Michigan easily had the nation’s costliest judicial elections in 2009-2010, fueled by a nasty TV ad blitzkrieg funded by special-interests group, a new report by three nonpartisan legal reform groups discloses.
Campaign spending for Michigan Supreme Court seats was estimated at as high as $11.1 million, and most of the special-interest spending stayed hidden from public view. The state Republican and Democratic Parties channeled millions in secret money into election ads—evading accountability as they spent.
Nationally, state high-court candidates and special-interest groups spent $38.4 million, and a growing portion of that money was spent by a small number of secretive special-interest groups. The 2010 high court elections were followed by a ferocious series of legislative attacks against the nation’s court system.
“Michigan has become a national symbol of special-interest pressure on our courts of law,” said Bert Brandenburg, executive director of the Justice at Stake Campaign, a nonpartisan legal reform group.
“The fact that Michigan led the nation in undisclosed spending in a state judicial campaign is a distinction of dishonor,” said Rich Robinson, executive director of the Michigan Campaign Finance Network. “The Michigan Legislature and our constitutional executives should be ashamed. Then they should get to work to require public disclosure of who is spending millions of dollars every election to influence our courts.”
The report, entitled “The New Politics of Judicial Elections, 2009-10,” was written by the Justice at Stake Campaign, the Brennan Center for Justice and the National Institute on Money in State Politics. It is available at www.newpoliticsreport.org.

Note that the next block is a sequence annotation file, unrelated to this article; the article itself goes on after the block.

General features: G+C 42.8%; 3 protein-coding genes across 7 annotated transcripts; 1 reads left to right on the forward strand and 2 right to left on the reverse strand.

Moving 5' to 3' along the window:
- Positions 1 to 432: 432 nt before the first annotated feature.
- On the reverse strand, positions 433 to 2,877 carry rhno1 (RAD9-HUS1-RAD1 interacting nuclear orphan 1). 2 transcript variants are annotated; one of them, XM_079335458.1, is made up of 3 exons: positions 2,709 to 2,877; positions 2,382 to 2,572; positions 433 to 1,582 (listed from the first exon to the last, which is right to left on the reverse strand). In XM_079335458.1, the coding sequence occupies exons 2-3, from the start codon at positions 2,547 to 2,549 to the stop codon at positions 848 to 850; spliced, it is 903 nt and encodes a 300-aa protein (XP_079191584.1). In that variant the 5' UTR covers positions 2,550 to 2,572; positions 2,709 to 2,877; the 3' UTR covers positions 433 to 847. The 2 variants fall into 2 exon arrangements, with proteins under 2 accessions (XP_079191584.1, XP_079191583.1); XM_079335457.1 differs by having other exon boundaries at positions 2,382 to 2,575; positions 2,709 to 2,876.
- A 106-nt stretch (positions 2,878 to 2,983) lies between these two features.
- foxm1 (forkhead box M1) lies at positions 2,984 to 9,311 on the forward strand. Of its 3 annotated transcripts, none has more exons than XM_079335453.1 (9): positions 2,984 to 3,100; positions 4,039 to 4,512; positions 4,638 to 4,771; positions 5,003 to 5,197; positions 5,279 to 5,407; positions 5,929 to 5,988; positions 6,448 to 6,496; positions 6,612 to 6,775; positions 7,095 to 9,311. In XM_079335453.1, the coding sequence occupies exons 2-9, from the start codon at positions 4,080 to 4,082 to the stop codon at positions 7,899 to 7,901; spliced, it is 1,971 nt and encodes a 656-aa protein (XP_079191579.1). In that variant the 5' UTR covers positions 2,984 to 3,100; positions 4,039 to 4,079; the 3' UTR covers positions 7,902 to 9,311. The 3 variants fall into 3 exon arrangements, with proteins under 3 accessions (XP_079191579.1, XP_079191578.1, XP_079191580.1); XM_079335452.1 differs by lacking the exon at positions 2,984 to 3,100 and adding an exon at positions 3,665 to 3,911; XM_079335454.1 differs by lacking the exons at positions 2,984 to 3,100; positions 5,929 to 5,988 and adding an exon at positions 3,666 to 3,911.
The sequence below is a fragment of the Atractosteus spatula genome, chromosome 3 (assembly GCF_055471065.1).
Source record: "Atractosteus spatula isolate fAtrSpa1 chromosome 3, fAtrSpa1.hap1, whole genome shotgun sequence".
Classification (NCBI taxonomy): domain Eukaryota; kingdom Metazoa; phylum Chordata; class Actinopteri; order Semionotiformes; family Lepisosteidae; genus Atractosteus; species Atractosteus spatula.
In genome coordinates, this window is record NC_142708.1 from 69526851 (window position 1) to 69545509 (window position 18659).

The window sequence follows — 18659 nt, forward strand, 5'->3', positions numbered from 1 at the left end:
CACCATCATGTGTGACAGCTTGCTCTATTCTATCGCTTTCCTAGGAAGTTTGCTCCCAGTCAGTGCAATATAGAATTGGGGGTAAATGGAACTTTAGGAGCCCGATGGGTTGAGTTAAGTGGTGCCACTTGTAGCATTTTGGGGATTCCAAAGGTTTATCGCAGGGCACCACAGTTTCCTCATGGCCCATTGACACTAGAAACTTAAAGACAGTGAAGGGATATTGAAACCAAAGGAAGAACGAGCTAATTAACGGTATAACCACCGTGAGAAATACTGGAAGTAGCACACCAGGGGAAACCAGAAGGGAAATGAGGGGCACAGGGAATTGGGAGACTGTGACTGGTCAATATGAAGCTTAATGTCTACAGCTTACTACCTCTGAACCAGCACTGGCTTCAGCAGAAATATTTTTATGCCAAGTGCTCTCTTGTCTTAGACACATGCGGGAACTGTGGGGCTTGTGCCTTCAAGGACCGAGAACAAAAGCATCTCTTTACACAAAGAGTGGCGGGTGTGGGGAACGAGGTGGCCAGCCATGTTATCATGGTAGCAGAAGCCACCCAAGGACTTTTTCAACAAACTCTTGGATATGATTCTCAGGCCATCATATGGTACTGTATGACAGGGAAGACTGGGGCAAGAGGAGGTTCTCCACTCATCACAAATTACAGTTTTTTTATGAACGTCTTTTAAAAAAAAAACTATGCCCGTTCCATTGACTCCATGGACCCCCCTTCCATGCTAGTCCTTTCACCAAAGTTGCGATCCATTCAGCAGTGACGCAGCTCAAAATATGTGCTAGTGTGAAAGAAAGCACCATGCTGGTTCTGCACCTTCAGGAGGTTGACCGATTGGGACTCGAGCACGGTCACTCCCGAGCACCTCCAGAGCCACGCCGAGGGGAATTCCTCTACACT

According to the report, independent spending was so high in elections for the narrowly divided Michigan Supreme Court that it eclipsed the efforts of the four judicial candidates, who raised a total $2.3 million. The state GOP single-handedly outspent all the candidates, investing more than $4 million in electoral support. Here are other key findings from the “New Politics” report:
• Michigan ranked as a national leader in three categories in 2009-10: total campaign spending; total TV spending; and number of negative ads aired. TV ads aired by three non-candidate groups totaled nearly $4.3 million, compared with a total of less than $900,000 in ads by the four candidates for the bench.
• The Democrats’ campaign against Justice Robert Young reached the cellar with an ad that said Young “used the word ‘Slut!’ and ‘The “N” Word!’ in deliberations with other justices” and urged voters to call Young and “tell him we don't need a racist or a sexist on the Michigan Supreme Court.”
• An outside group, the Law Enforcement Alliance of America, contributed an ad suggesting that Democrat Denise Langford Morris was “soft on crime for rappers, lawyers, and child pornographers.”
• The Michigan Republican Party ranked as the top super spender nationwide after paying out more than $4 million, and the Michigan Democratic Party ranked fourth for super spenders, at more than $1.5 million.
A series of “New Politics” reports since 2000 has highlighted skyrocketing special-interest spending that has altered the face of state Supreme Court contests and eroded public confidence in fair and impartial courts.